In Gallup you have the 4 Corners Yoga Studio right down on Coal Street.
It teaches a form of yoga often called Hot Yoga.
It is derived from the work of a famous teacher from India named Bikram Choudhury.
The Gallup Journey profiled the studio in a 2011 article, explaining that Bikram taught a set of 26 poses.
Imitating the heat and humidity of India, he heated up his teaching rooms to create sweat to try and cleanse the body—somewhat like Hatha Yoga’s traditional shatkarmas did (as mentioned above).
And, like the Hero Twins who ignored the advice of their mother, Changing Woman, to go out wander far and wide, Bikram is just one of a large kaleidoscope of teachers who left Mother India to teach everywhere on Earth.
Bikram came to Hawaii and then Los Angeles in 1970—where he began spreading his form of Modern Postural Yoga.
But the first teacher who taught yoga publicly outside India preceded Bikram by 77 years.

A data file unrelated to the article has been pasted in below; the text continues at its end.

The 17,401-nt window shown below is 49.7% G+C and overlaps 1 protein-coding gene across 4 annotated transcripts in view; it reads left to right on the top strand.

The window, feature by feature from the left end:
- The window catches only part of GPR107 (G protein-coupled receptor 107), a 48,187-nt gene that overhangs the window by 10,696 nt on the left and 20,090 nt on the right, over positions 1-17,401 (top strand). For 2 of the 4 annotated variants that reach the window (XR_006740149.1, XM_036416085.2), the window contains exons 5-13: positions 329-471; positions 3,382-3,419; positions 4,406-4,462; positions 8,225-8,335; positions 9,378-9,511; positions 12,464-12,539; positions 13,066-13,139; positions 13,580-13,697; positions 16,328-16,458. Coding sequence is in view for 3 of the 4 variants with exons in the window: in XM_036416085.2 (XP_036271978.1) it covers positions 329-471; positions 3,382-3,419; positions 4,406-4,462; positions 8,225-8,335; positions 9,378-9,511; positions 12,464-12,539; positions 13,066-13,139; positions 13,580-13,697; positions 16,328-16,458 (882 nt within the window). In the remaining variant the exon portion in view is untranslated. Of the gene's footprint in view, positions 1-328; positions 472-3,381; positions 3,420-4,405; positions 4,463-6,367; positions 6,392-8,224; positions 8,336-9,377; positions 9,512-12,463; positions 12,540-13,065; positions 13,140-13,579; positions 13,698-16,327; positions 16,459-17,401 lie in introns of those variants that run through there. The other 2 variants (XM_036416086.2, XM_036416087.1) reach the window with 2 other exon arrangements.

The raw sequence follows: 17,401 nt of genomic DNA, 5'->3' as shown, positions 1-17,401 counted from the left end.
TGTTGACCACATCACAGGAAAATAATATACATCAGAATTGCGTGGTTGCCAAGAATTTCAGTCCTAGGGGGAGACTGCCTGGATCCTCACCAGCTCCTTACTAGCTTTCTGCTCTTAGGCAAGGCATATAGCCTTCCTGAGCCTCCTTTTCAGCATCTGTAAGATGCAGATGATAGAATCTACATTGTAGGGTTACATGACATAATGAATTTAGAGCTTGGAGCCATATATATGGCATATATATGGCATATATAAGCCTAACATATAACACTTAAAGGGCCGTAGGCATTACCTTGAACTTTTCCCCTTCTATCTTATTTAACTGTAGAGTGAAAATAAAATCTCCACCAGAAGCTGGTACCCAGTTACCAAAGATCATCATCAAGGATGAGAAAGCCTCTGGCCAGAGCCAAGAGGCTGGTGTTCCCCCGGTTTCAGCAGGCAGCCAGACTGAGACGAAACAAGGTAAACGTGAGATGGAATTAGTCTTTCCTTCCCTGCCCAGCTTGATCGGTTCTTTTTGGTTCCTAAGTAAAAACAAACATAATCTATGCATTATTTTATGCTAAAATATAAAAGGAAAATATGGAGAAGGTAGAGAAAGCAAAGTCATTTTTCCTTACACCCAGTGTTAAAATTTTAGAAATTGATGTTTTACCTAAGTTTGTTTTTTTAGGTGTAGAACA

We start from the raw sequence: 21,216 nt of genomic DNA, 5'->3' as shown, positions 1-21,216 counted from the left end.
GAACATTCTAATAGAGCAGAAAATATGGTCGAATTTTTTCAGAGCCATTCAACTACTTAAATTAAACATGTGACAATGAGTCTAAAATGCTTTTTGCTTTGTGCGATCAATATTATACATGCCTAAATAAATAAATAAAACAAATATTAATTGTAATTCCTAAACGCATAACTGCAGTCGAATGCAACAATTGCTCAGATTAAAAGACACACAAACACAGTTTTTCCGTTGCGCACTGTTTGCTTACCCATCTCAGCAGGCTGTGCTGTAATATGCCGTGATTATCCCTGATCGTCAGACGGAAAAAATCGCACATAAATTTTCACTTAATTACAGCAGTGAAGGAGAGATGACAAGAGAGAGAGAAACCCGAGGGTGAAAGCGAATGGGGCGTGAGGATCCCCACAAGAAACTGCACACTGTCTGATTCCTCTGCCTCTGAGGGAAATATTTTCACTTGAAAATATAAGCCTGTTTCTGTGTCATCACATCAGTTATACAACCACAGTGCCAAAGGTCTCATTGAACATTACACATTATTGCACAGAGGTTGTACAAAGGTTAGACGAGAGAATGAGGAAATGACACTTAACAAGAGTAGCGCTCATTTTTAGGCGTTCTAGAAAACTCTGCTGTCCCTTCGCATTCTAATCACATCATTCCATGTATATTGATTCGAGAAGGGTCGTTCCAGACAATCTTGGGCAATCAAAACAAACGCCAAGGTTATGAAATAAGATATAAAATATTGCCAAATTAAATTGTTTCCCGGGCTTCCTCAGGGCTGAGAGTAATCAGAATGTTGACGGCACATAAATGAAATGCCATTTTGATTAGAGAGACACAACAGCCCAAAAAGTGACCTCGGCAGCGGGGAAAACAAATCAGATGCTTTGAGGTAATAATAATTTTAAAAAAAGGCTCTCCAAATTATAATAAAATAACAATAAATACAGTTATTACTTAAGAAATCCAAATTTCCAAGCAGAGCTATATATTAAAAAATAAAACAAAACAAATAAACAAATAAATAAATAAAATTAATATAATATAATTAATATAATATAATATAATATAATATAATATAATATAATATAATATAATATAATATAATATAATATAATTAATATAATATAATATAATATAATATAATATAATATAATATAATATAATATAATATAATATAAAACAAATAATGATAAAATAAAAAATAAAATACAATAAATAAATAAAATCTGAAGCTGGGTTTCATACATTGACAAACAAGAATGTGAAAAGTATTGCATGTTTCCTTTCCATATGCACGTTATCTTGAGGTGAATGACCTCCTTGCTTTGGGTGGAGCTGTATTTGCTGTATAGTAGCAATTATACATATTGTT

Swami Vivekananda first taught the U.S. in 1893.
And five years after Bikram a teacher with the name of Krishna—Krishna Pattabhi Jois—came to America to teach the sun salutation as a part of the practice.
KP Jois’ teacher had blended sun salutes with yoga in the 1930s, and today—because it spread after Jois taught it—sun salutes are taught all over the world.
India’s globe-hopping yoga teachers have done the hero’s work of adapting an unusual indigenous practice to other lands.
In every case, yoga had to be translated for non-Asian audiences, and similarities had to be found between India’s culture and the culture where yoga was being spread.
This article tries to do the same.
I hope some of the parallels I’ve pointed out between the world of yoga and the world of the Dine will help yoga to land in Gallup more easily–and make a little bit of sense out of yoga to everyone who lives here.
Blessings on your yoga path, your ‘hózhó’ path (Navajo Beauty Way), your Christian path—or whatever path you may take in the world.
Read it here, or on pages 36-7 of the January, 2017 Gallup Journey